Bedtime should be a time for relaxing and cozying up with your little ones, but for many families with preschoolers, just getting them into bed can be a nightmare. Children at that age are still adjusting to separation from mommy and daddy, which can make bedtime an emotional struggle for everyone involved. Fortunately, there are ways to ease bedtime anxiety for young children. Establish these Four R’s to make nightie-night time a smooth, stress-free process in your house:
It’s no secret that young children thrive on routine. Whether they know it or not, they need a regular schedule as much as they need a good night’s sleep. Build up to bedtime each night with a warm bath, dim lights and soft music an hour before it’s time to hit the hay. And don’t miss the opportunity to read to your little one as a grand finale. A good routine is like a solid train track, providing a predictable, consistent course for your child’s day and the promise of smooth travel into the night.
Once a train gets into a groove or rhythm on a steady, predictable path, it can literally lull you to sleep. In the same way, continuously carrying out a routine with your child creates a rhythm that will ease him into bedtime night after night. Try to keep the time and schedule of events consistent each night, and build in a little wiggle room for any emotional outbursts or anxiety that may occur.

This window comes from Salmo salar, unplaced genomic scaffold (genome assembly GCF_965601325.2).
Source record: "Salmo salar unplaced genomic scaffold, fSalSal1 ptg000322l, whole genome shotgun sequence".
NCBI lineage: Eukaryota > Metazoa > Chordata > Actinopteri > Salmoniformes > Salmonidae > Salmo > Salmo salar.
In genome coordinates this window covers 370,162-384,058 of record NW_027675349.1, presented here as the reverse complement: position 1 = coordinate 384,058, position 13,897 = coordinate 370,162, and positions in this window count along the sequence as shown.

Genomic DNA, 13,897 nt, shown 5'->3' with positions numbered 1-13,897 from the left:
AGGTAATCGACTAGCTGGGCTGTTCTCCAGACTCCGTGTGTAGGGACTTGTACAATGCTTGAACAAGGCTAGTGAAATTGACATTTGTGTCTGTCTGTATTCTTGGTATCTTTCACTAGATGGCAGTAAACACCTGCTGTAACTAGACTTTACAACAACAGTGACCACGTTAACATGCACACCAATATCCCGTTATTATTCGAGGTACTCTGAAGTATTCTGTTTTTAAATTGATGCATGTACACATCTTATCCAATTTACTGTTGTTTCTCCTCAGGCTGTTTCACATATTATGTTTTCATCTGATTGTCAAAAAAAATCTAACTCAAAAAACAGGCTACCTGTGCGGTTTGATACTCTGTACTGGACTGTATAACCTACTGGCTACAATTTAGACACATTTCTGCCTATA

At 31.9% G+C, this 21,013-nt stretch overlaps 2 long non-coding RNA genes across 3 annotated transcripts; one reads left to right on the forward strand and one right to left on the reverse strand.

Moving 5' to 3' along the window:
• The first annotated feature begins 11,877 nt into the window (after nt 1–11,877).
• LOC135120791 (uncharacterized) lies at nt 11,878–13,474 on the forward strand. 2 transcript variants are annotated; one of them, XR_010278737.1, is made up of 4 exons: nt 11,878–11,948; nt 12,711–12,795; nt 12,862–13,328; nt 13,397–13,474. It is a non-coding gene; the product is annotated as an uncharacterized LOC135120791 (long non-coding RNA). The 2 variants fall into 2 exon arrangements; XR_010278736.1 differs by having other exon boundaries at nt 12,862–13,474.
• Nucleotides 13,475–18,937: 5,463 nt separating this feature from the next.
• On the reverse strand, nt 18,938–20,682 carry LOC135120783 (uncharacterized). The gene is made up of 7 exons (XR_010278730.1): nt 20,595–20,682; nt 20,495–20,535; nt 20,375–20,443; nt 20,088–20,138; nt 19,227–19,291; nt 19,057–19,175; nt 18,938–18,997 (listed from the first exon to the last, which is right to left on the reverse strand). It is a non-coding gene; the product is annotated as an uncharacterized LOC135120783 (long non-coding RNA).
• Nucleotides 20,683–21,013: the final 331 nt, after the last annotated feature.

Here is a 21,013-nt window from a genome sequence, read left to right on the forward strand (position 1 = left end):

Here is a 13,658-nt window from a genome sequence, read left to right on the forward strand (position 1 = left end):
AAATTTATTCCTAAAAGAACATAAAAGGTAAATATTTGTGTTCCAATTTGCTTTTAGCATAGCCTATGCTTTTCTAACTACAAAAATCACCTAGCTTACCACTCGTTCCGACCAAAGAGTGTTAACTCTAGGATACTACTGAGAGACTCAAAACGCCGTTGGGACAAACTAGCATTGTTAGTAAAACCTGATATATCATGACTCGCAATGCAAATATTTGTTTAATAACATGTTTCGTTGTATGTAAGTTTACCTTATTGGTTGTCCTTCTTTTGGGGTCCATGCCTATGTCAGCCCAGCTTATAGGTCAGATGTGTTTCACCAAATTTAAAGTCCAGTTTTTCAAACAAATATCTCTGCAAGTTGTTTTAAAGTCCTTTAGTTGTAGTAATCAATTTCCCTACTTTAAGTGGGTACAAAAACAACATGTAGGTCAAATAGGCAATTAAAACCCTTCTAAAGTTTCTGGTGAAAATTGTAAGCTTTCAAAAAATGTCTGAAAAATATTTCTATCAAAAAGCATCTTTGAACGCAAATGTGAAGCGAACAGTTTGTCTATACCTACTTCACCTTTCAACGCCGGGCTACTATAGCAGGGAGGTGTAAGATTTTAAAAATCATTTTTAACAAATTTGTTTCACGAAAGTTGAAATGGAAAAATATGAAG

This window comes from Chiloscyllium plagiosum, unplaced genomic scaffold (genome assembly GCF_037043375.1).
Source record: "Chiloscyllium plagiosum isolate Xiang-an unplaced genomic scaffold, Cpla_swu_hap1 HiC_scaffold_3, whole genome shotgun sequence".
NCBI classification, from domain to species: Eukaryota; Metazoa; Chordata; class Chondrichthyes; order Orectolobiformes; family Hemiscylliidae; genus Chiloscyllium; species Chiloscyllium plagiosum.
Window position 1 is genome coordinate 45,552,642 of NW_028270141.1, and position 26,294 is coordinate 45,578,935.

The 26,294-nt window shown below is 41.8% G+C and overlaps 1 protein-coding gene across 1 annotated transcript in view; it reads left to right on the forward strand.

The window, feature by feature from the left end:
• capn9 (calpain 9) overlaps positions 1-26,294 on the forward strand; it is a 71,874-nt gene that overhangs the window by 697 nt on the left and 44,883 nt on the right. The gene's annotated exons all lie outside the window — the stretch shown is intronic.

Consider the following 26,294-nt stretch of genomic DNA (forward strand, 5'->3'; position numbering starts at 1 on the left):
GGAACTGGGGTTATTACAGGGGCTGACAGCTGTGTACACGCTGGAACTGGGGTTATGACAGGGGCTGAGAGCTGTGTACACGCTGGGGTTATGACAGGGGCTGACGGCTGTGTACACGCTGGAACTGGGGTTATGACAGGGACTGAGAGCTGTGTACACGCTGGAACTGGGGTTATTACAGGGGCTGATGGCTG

Rituals are the elements of your routine that make bedtime special. Examples of rituals include saying goodnight to all the stuffed animals in your preschooler’s room, reading Goodnight Moon or another favorite bedtime story, saying prayers or giving butterfly kisses. Rituals are the special ribbons that run through the routine, providing your child with the fourth essential “R” – reassurance.
Reassurance is so important to children. Much of their anxiety can be soothed by reassuring them that they are safe and loved, and that you are never far away.
Establishing a predictable routine, soothing rhythm and special rituals helps to create reassurance, but sometimes your preschooler needs a little extra reminder. When your child show signs of anxiety at bedtime, instead of getting frustrated and sending her back to bed, provide brief, but loving reassurance. If your little one gets up after you’ve tucked him in, gently walk him back to his bed, tuck him in and whisper, “I am here and you are safe and we will see each other again in the morning.”
Bedtime doesn’t have to be stressful for you and your preschooler. Incorporate the Four R’s and a little extra patience into bedtime so your little one – and everyone in your household – can get a good night’s sleep that prepares you for the day ahead.
What special rituals have you made part of your preschooler’s bedtime routine?
Find a Primrose School Near You
Inspire a lifelong love of learning. Contact your local Primrose to schedule a tour.Find A School